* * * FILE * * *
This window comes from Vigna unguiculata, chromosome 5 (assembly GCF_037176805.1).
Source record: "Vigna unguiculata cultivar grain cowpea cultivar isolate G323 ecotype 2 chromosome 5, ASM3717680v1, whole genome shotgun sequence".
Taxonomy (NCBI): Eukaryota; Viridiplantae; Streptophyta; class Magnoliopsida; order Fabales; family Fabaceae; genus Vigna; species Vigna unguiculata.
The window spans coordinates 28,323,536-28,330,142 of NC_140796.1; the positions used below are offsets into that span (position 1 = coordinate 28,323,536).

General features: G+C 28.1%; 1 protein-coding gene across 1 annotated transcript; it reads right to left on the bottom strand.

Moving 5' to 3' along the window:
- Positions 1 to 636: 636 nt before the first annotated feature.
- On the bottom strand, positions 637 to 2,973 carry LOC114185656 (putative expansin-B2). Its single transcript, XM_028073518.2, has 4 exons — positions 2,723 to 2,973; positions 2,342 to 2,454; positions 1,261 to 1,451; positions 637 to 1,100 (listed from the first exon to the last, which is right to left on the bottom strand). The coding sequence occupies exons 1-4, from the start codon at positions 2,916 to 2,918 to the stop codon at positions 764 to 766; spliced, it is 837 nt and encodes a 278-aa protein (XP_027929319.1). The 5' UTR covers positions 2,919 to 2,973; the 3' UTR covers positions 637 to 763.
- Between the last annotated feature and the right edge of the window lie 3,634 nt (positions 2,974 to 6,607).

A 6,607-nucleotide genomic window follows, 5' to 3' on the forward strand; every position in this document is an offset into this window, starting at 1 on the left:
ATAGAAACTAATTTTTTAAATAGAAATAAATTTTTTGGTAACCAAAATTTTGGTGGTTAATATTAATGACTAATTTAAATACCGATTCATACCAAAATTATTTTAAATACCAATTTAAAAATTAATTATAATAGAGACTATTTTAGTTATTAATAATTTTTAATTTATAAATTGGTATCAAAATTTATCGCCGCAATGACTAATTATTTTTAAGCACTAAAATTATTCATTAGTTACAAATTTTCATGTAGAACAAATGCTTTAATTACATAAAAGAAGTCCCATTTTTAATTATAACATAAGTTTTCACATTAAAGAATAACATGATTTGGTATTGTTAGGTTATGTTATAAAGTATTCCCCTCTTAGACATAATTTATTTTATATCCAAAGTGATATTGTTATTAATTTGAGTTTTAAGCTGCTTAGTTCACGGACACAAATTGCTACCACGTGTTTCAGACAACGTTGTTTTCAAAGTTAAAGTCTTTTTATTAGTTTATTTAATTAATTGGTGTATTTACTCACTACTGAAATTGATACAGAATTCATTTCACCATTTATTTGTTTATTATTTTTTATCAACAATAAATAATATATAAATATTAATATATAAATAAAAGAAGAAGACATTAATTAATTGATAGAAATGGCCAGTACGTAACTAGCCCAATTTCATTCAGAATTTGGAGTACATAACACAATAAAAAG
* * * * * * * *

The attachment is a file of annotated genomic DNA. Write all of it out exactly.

This window comes from Vigna unguiculata, chromosome 5 (assembly GCF_037176805.1).
Source record: "Vigna unguiculata cultivar grain cowpea cultivar isolate G323 ecotype 2 chromosome 5, ASM3717680v1, whole genome shotgun sequence".
Taxonomy (NCBI): Eukaryota; Viridiplantae; Streptophyta; class Magnoliopsida; order Fabales; family Fabaceae; genus Vigna; species Vigna unguiculata.
The window spans coordinates 28,323,536-28,330,142 of NC_140796.1; the positions used below are offsets into that span (position 1 = coordinate 28,323,536).

General features: G+C 28.1%; 1 protein-coding gene across 1 annotated transcript; it reads right to left on the bottom strand.

Moving 5' to 3' along the window:
- Positions 1 to 636: 636 nt before the first annotated feature.
- On the bottom strand, positions 637 to 2,973 carry LOC114185656 (putative expansin-B2). Its single transcript, XM_028073518.2, has 4 exons — positions 2,723 to 2,973; positions 2,342 to 2,454; positions 1,261 to 1,451; positions 637 to 1,100 (listed from the first exon to the last, which is right to left on the bottom strand). The coding sequence occupies exons 1-4, from the start codon at positions 2,916 to 2,918 to the stop codon at positions 764 to 766; spliced, it is 837 nt and encodes a 278-aa protein (XP_027929319.1). The 5' UTR covers positions 2,919 to 2,973; the 3' UTR covers positions 637 to 763.
- Between the last annotated feature and the right edge of the window lie 3,634 nt (positions 2,974 to 6,607).

A 6,607-nucleotide genomic window follows, 5' to 3' on the forward strand; every position in this document is an offset into this window, starting at 1 on the left:
ATAGAAACTAATTTTTTAAATAGAAATAAATTTTTTGGTAACCAAAATTTTGGTGGTTAATATTAATGACTAATTTAAATACCGATTCATACCAAAATTATTTTAAATACCAATTTAAAAATTAATTATAATAGAGACTATTTTAGTTATTAATAATTTTTAATTTATAAATTGGTATCAAAATTTATCGCCGCAATGACTAATTATTTTTAAGCACTAAAATTATTCATTAGTTACAAATTTTCATGTAGAACAAATGCTTTAATTACATAAAAGAAGTCCCATTTTTAATTATAACATAAGTTTTCACATTAAAGAATAACATGATTTGGTATTGTTAGGTTATGTTATAAAGTATTCCCCTCTTAGACATAATTTATTTTATATCCAAAGTGATATTGTTATTAATTTGAGTTTTAAGCTGCTTAGTTCACGGACACAAATTGCTACCACGTGTTTCAGACAACGTTGTTTTCAAAGTTAAAGTCTTTTTATTAGTTTATTTAATTAATTGGTGTATTTACTCACTACTGAAATTGATACAGAATTCATTTCACCATTTATTTGTTTATTATTTTTTATCAACAATAAATAATATATAAATATTAATATATAAATAAAAGAAGAAGACATTAATTAATTGATAGAAATGGCCAGTACGTAACTAGCCCAATTTCATTCAGAATTTGGAGTACATAACACAATAAAAAG